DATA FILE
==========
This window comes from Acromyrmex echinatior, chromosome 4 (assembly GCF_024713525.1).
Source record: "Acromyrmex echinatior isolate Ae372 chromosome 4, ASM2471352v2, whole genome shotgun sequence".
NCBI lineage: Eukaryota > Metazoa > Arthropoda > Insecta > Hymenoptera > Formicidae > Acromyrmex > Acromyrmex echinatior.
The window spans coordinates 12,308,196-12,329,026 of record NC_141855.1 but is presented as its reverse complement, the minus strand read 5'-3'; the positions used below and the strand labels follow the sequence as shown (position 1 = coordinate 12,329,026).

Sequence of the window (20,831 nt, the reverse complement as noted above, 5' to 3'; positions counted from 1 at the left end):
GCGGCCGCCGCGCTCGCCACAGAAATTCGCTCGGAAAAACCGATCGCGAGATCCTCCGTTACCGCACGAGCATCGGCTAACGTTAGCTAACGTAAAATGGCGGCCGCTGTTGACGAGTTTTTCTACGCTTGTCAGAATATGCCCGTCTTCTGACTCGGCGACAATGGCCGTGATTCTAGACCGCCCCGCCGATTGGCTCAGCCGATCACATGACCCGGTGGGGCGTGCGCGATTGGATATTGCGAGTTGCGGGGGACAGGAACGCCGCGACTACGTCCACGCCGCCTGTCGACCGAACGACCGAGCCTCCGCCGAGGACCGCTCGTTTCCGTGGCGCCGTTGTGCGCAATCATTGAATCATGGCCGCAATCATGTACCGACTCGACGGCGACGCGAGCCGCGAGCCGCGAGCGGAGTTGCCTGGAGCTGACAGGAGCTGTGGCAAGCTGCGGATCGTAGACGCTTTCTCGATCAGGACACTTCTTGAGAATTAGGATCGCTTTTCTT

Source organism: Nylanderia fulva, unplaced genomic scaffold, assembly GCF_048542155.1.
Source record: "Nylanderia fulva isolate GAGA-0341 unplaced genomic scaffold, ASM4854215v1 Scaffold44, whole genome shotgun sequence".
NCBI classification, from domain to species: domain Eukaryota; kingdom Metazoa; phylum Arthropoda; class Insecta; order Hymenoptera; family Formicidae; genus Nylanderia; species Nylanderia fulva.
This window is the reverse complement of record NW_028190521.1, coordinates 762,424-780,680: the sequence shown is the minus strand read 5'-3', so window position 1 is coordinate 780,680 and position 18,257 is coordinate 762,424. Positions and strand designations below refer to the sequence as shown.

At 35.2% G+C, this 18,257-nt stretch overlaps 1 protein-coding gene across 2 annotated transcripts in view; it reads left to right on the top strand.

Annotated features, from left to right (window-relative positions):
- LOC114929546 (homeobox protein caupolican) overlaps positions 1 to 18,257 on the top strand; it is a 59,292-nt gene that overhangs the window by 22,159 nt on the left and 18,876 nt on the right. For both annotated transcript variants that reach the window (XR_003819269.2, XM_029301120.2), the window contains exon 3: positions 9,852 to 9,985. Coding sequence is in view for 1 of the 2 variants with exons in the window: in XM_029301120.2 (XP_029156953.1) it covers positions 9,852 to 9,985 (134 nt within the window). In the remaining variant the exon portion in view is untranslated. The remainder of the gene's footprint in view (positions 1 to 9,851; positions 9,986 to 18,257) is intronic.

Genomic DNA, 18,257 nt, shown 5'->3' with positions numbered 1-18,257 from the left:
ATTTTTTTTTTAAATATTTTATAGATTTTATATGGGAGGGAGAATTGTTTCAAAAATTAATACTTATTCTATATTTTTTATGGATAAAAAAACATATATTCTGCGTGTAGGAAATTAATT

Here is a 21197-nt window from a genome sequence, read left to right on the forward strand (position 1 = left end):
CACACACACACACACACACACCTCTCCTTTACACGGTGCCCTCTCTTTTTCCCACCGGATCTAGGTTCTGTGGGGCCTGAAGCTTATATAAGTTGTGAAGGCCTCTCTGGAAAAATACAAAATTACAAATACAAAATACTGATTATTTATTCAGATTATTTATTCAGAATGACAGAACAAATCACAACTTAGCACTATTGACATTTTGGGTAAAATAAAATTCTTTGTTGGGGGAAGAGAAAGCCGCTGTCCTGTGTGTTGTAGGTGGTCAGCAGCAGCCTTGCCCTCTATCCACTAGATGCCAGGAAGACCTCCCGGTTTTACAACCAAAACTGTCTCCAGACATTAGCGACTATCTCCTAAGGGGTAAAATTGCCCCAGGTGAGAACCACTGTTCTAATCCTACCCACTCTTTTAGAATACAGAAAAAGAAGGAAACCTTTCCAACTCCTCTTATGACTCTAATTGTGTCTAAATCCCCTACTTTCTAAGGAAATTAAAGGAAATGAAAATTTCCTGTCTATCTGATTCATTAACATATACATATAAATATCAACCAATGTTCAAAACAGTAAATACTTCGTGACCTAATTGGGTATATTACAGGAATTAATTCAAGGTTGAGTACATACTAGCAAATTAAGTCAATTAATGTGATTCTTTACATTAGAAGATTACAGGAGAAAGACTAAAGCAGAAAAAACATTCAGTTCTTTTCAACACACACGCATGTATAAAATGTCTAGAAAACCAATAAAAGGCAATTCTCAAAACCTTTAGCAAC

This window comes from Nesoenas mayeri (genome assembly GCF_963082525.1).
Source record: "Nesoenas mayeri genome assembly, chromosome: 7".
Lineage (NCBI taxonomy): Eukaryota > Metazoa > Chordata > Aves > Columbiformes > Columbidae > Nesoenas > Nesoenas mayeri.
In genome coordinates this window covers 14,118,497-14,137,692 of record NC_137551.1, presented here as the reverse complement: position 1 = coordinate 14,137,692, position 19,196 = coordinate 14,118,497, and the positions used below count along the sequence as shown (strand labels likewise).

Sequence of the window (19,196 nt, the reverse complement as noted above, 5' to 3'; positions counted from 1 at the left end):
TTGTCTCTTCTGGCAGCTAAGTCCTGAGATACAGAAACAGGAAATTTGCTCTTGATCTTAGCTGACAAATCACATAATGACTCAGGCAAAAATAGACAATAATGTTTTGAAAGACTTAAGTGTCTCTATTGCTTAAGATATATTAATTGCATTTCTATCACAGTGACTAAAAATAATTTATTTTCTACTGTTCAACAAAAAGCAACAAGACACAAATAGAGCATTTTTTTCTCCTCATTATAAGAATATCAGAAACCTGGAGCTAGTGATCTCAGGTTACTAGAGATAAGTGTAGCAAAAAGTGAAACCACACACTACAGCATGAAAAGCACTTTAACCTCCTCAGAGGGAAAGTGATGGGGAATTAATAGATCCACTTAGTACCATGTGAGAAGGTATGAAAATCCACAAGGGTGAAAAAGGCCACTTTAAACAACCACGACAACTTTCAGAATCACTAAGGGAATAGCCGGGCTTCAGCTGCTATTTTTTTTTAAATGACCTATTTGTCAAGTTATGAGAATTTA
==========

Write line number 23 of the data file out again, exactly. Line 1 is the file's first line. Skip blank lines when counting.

TTGTCTCTTCTGGCAGCTAAGTCCTGAGATACAGAAACAGGAAATTTGCTCTTGATCTTAGCTGACAAATCACATAATGACTCAGGCAAAAATAGACAATAATGTTTTGAAAGACTTAAGTGTCTCTATTGCTTAAGATATATTAATTGCATTTCTATCACAGTGACTAAAAATAATTTATTTTCTACTGTTCAACAAAAAGCAACAAGACACAAATAGAGCATTTTTTTCTCCTCATTATAAGAATATCAGAAACCTGGAGCTAGTGATCTCAGGTTACTAGAGATAAGTGTAGCAAAAAGTGAAACCACACACTACAGCATGAAAAGCACTTTAACCTCCTCAGAGGGAAAGTGATGGGGAATTAATAGATCCACTTAGTACCATGTGAGAAGGTATGAAAATCCACAAGGGTGAAAAAGGCCACTTTAAACAACCACGACAACTTTCAGAATCACTAAGGGAATAGCCGGGCTTCAGCTGCTATTTTTTTTTAAATGACCTATTTGTCAAGTTATGAGAATTTA